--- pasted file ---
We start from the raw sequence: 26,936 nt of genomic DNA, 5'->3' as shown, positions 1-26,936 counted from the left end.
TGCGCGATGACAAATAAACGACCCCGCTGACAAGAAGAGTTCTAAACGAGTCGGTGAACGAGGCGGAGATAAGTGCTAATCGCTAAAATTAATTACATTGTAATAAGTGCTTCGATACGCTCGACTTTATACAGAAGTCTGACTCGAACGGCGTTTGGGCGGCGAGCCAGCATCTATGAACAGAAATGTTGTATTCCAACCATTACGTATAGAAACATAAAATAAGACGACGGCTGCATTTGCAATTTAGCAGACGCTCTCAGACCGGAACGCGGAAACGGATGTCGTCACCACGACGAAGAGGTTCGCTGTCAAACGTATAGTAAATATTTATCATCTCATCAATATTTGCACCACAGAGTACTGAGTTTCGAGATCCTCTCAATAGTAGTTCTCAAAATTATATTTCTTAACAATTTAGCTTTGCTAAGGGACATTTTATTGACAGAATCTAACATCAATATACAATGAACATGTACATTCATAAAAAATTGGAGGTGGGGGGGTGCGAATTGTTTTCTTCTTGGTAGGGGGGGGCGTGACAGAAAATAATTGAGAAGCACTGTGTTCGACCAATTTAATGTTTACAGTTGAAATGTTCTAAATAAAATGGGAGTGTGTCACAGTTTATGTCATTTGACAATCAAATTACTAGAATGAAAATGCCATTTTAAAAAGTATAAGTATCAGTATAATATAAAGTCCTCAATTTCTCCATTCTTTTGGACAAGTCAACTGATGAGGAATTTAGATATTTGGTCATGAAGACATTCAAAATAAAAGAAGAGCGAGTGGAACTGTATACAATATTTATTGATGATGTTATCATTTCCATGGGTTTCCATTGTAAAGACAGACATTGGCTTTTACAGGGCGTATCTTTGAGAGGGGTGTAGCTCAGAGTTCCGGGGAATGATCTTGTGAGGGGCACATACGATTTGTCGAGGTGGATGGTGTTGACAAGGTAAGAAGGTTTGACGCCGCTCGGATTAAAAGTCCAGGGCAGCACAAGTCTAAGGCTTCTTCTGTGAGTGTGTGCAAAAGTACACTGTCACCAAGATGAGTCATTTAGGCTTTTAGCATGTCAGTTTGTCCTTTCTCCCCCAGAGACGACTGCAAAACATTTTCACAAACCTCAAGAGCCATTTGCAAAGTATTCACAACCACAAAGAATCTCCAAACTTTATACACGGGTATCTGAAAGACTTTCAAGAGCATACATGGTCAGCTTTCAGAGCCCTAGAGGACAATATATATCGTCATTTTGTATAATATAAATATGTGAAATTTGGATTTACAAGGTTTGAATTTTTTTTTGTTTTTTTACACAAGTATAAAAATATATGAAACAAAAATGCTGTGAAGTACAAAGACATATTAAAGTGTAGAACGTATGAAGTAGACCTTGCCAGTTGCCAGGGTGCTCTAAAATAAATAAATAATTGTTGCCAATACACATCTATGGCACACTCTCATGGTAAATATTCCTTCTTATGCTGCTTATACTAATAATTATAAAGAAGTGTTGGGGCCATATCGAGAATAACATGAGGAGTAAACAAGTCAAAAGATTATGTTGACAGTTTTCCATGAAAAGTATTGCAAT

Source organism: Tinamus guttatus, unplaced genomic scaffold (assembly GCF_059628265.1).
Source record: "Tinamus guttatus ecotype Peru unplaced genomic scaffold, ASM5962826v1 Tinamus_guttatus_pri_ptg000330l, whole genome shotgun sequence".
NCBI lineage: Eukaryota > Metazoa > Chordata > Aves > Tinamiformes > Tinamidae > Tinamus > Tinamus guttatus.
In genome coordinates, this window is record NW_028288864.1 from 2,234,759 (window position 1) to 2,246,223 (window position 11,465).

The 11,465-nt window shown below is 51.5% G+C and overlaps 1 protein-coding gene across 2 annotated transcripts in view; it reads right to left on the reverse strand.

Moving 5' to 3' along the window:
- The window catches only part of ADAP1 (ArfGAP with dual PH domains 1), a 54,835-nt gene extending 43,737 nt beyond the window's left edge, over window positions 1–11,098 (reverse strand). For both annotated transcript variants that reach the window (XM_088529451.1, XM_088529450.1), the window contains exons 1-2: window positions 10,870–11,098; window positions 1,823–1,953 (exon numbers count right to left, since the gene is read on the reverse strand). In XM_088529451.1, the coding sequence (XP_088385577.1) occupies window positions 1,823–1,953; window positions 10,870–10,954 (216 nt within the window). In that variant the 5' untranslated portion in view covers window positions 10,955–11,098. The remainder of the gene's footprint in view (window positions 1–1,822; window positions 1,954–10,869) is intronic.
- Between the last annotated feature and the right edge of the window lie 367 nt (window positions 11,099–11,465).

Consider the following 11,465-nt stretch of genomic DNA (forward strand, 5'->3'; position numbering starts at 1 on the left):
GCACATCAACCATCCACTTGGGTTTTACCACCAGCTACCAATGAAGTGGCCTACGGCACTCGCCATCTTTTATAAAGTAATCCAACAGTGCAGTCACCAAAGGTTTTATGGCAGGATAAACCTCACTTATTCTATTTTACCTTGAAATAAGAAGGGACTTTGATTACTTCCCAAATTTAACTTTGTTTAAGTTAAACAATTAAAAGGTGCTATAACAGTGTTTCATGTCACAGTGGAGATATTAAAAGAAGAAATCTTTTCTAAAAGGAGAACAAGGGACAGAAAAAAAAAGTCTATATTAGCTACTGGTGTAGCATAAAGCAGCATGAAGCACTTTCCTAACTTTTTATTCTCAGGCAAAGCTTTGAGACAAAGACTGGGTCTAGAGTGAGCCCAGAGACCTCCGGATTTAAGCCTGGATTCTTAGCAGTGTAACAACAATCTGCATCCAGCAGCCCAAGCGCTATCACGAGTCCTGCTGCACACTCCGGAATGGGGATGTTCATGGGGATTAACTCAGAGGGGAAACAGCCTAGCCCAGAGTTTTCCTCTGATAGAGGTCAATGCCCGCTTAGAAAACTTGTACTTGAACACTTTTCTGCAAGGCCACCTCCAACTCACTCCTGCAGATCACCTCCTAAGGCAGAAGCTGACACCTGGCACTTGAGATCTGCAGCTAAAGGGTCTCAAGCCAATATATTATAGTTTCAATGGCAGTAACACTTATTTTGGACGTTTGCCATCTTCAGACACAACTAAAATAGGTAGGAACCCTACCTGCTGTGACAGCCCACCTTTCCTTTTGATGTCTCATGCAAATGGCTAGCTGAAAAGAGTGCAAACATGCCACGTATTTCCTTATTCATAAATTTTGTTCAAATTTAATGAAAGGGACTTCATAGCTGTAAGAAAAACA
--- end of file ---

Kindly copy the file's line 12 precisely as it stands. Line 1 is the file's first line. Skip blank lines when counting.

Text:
GCACATCAACCATCCACTTGGGTTTTACCACCAGCTACCAATGAAGTGGCCTACGGCACTCGCCATCTTTTATAAAGTAATCCAACAGTGCAGTCACCAAAGGTTTTATGGCAGGATAAACCTCACTTATTCTATTTTACCTTGAAATAAGAAGGGACTTTGATTACTTCCCAAATTTAACTTTGTTTAAGTTAAACAATTAAAAGGTGCTATAACAGTGTTTCATGTCACAGTGGAGATATTAAAAGAAGAAATCTTTTCTAAAAGGAGAACAAGGGACAGAAAAAAAAAGTCTATATTAGCTACTGGTGTAGCATAAAGCAGCATGAAGCACTTTCCTAACTTTTTATTCTCAGGCAAAGCTTTGAGACAAAGACTGGGTCTAGAGTGAGCCCAGAGACCTCCGGATTTAAGCCTGGATTCTTAGCAGTGTAACAACAATCTGCATCCAGCAGCCCAAGCGCTATCACGAGTCCTGCTGCACACTCCGGAATGGGGATGTTCATGGGGATTAACTCAGAGGGGAAACAGCCTAGCCCAGAGTTTTCCTCTGATAGAGGTCAATGCCCGCTTAGAAAACTTGTACTTGAACACTTTTCTGCAAGGCCACCTCCAACTCACTCCTGCAGATCACCTCCTAAGGCAGAAGCTGACACCTGGCACTTGAGATCTGCAGCTAAAGGGTCTCAAGCCAATATATTATAGTTTCAATGGCAGTAACACTTATTTTGGACGTTTGCCATCTTCAGACACAACTAAAATAGGTAGGAACCCTACCTGCTGTGACAGCCCACCTTTCCTTTTGATGTCTCATGCAAATGGCTAGCTGAAAAGAGTGCAAACATGCCACGTATTTCCTTATTCATAAATTTTGTTCAAATTTAATGAAAGGGACTTCATAGCTGTAAGAAAAACA